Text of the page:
Restoring the Purpose of Consumer Protection Laws: Ten Principles for Courts and Legislatures
Today, consumers are largely bystanders in consumer protection litigation, sitting on the sidelines until they have an opportunity to fill out paperwork to receive a few bucks of a multimillion dollar settlement that primarily benefits the creative lawyers who dream up the case. State consumer protection laws can again serve consumers through application of basic legal principles. In many cases, courts can interpret and apply state consumer protection laws in a manner that refocuses them on recovering actual losses stemming from misleading advertising or deceptive practices. Where state laws are written so broadly as to require courts to permit lawsuits that are driven by creative plaintiffs’ lawyers rather than consumers, or where judges fail to rein in this unhinged consumer litigation, state legislators can and should act. Application of the ten principles below can restore sanity and a legitimate purpose to state consumer protection litigation:
1. All private plaintiffs must show an actual injury.
This basic principle ensures that lawsuits provide recovery for actual harms, not hypothetical or speculative theories.
2. Plaintiffs must show that the injury they suffered was in fact caused by the alleged misrepresentation or deception.
Lawsuits should not result in awards to consumers who never saw or heard the alleged misrepresentation or were otherwise not influenced to purchase a product by the conduct at issue. Nor should the law permit recovery based on statements that any reasonable consumer would understand as acceptable “puffery” in advertising.
3. Consumer protection laws should provide for recovery of actual economic losses stemming from purchase of consumer goods or services.
They should not apply in cases involving personal injuries, wrongful death, or other areas where the law already provides a specific means for recovery.
4. Courts should interpret “unfair” and “deceptive” in a commonsense manner, dismissing cases where reasonable consumers would not have been deceived.
If needed, state legislatures can better define and enumerate prohibited practices. They can also take the approach, adopted in Tennessee in 2011, of limiting enforcement of its “catch all” provision, which generally prohibits “any other act or practice which is deceptive,” to the government.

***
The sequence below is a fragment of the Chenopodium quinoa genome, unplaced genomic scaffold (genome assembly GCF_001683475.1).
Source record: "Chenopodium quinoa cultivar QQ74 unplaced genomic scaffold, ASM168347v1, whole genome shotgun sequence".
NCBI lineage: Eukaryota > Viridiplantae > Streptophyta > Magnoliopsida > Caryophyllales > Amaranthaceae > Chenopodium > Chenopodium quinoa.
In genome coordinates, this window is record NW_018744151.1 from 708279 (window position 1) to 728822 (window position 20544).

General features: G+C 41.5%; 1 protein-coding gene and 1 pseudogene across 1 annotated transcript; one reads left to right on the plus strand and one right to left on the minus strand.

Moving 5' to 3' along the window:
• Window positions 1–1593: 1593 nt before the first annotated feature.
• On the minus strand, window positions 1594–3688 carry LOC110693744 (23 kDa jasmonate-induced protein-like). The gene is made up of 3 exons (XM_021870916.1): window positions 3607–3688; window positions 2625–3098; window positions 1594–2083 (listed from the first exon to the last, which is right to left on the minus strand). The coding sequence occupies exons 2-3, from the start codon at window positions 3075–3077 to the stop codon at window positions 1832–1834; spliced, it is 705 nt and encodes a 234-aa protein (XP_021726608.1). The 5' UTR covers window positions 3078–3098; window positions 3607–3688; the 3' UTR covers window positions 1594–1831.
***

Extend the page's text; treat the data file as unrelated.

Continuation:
5. Manufacturers should not be liable under consumer protection acts when they follow the law.
When the conduct that a plaintiff’s lawyer claims is unfair or deceptive complies with federal law, courts should find that the claim is “preempted,” meaning that the federal law governs. A separate federal doctrine, known as “primary jurisdiction,” similarly permits courts to decline to decide cases when a government agency is considering the public policy issue involved in the litigation.
6. Consumer protection laws should not apply to conduct that is already closely regulated by government agencies.
About two-thirds of state consumer protection laws explicitly state that they do not apply to conduct that is authorized or permitted by a state or federal agency. In such situations, there is already a safeguard against unfair and deceptive practices. There is “no need to fill in a legal gap or create a consumer right” where the practice at issue is already regulated by a government agency.
7. Consumer protection acts should not create new rights to sue under other laws for which the legislature decided not to provide a private right of action.
Legislatures know full well how to provide a private right of action to enforce a law. The choice of elected officials to charge a government agency with enforcing the law in a consistent and understood way should not be overridden by a court by creating a right to sue where a legislature has not done so.
8. Statutory and treble damages, and awards of attorneys’ fees, serve no purpose in class action litigation.
These provisions were intended to make it feasible to bring small suits for individual consumer purchases, not augment recovery in an already massive class action, which serves the same purpose of facilitating litigation of small claims. For these reasons, several states either do not permit consumer lawsuits to be brought as class actions or provide that statutory damages are unavailable in class actions.
9. Companies should not be punished for innocent mistakes.
Some level of willfulness or intentional conduct should be required for an award of treble (triple) damages.
10. Class action settlements should be subject to careful judicial scrutiny.
Careful judicial review of settlements is needed to assure that consumer protection litigation does not result in a windfall for lawyers and meaningless “coupon” recovery for actual consumers.